If my engines ever stall, and I plummet from the sky,
But she would keep me high, and if I ever die
She would commission my image on her bosom, to him.
Or maybe she’d retire as well
A match made in Heaven set the fires in Hell,
and I’ll be.”
– From “The Coolest”

The hooks were catchy and the album approaches perfection if there ever was such a thing. Lupe Fiasco was 2/2. He had a perfect record and it seemed as if he could do no wrong. His future in the rap game looked as bright as it could be and rap fans rejoiced in being able to witness the rise of such a bright young man. It seemed like nothing could go wrong, right? Right?!



Lupe Fiasco was suddenly speaking out against to the media about his record company prior to the release of his third full length LP. He was claiming that he was not given his artistic freedom for the project and that he was pressured to create a more “radio-friendly” album. Rap fans tried to ignore this and still set some pretty high expectations for the release. Everyone should have taken heed because Lasers is one of the biggest tragedies that hip hop has ever seen.

Hyperbolic much? Let me explain.

The fact is that the album was filled to the brim with corny beats and beyond corny hooks. On top of that, Lupe’s raps were extremely simplified. From his flow, lyrics and the songs’ concepts; Lupe did what he ridiculed other rappers did by dumbing it down.

The album was by no means the worst offering hip hop has to offer in the genre’s history, however, the worst part about it was how weak it was when you consider the artist who is offering the album to his listeners. If this album was released by a rapper like Soulja Boy, it would probably be considered in a very high regard, but this is from the same guy that gave us Food & Liquor and The Cool. Lupe Fiasco was flawless in his first two projects, but he missed the target completely with his third.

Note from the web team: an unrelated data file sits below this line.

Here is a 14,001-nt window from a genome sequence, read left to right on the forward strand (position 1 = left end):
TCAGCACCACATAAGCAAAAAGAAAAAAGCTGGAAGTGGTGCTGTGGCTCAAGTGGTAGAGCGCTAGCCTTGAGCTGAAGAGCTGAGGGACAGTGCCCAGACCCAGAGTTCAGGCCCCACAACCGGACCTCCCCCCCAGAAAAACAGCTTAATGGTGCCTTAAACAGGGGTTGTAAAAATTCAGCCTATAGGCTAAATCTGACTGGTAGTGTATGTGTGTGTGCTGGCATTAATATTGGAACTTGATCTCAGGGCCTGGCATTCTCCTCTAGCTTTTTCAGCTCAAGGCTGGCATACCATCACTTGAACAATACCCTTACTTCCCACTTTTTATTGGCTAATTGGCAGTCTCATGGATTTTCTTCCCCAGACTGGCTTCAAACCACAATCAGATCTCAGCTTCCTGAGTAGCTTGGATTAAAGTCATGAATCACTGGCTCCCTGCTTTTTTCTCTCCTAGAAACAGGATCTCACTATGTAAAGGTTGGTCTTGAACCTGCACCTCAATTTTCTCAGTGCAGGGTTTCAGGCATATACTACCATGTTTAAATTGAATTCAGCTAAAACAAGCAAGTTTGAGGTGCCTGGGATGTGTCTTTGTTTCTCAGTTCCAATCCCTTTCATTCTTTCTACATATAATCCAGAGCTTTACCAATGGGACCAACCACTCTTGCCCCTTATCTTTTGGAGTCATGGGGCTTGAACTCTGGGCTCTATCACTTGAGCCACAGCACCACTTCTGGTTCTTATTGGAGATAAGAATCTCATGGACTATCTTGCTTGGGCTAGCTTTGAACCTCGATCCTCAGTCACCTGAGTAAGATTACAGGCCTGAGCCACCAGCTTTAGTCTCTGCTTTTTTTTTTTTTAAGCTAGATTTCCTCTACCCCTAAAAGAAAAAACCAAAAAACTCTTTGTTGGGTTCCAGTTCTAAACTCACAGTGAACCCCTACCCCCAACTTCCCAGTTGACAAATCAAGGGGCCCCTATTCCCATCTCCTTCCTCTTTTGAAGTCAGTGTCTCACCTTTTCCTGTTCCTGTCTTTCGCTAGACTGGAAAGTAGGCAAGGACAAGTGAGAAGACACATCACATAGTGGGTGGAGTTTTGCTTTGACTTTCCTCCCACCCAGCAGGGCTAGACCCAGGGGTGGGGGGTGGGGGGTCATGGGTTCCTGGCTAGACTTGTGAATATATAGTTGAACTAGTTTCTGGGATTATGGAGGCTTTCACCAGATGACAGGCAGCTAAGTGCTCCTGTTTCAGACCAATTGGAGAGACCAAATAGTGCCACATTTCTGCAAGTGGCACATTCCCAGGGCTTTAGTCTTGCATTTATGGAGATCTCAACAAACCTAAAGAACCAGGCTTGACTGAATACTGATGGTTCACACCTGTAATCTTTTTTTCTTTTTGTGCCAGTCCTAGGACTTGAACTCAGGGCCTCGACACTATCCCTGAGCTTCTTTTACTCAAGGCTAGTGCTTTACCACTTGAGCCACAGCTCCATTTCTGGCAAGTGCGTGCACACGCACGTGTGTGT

“A different hook, the way the sentences arranged,
More demented in your deliverance,
More sinister in your slang.
Sounds more belligerent when it’s sang,
The truth is limitless in its range.
If you drop a ‘T’ and look at it in reverse it can hurt,
Look at the grimaces of the pain.”
– From “Glory”

Lasers is a perfect album to dig deeper on the effects of commercialization on hip hop. One of the worst parts about this whole “fiasco” (I’m sorry), was that Lupe’s record company won in the end. Lasers was easily the most profitable piece of work that Lupe Fiasco had released to the public, even amidst all of the controversy and backlash it got from his fans. Lupe was on the radio, his record sales were great and the mainstream was starting to warm up to the chi-town rapper.


food and liquor 2

Enter the era of Lupe`s short dreads and Harry Potter glasses. Perhaps he warmed up to his fattening pockets as he has never been the same since. After Lasers, he released a 12 track mixtape called Friend of the People. There were definitely some noteworthy songs on the project, but it shared transgressions from Lasers.

Lupe then announced that he would be coming out with another studio album, which would act as a sequel to his first LP. Food & Liquor II: The Great American Rap Album Pt. 1 seemed promising on paper. Lupe promised he would be returning to his socially conscious topics and straying away from the EDM-influenced beats.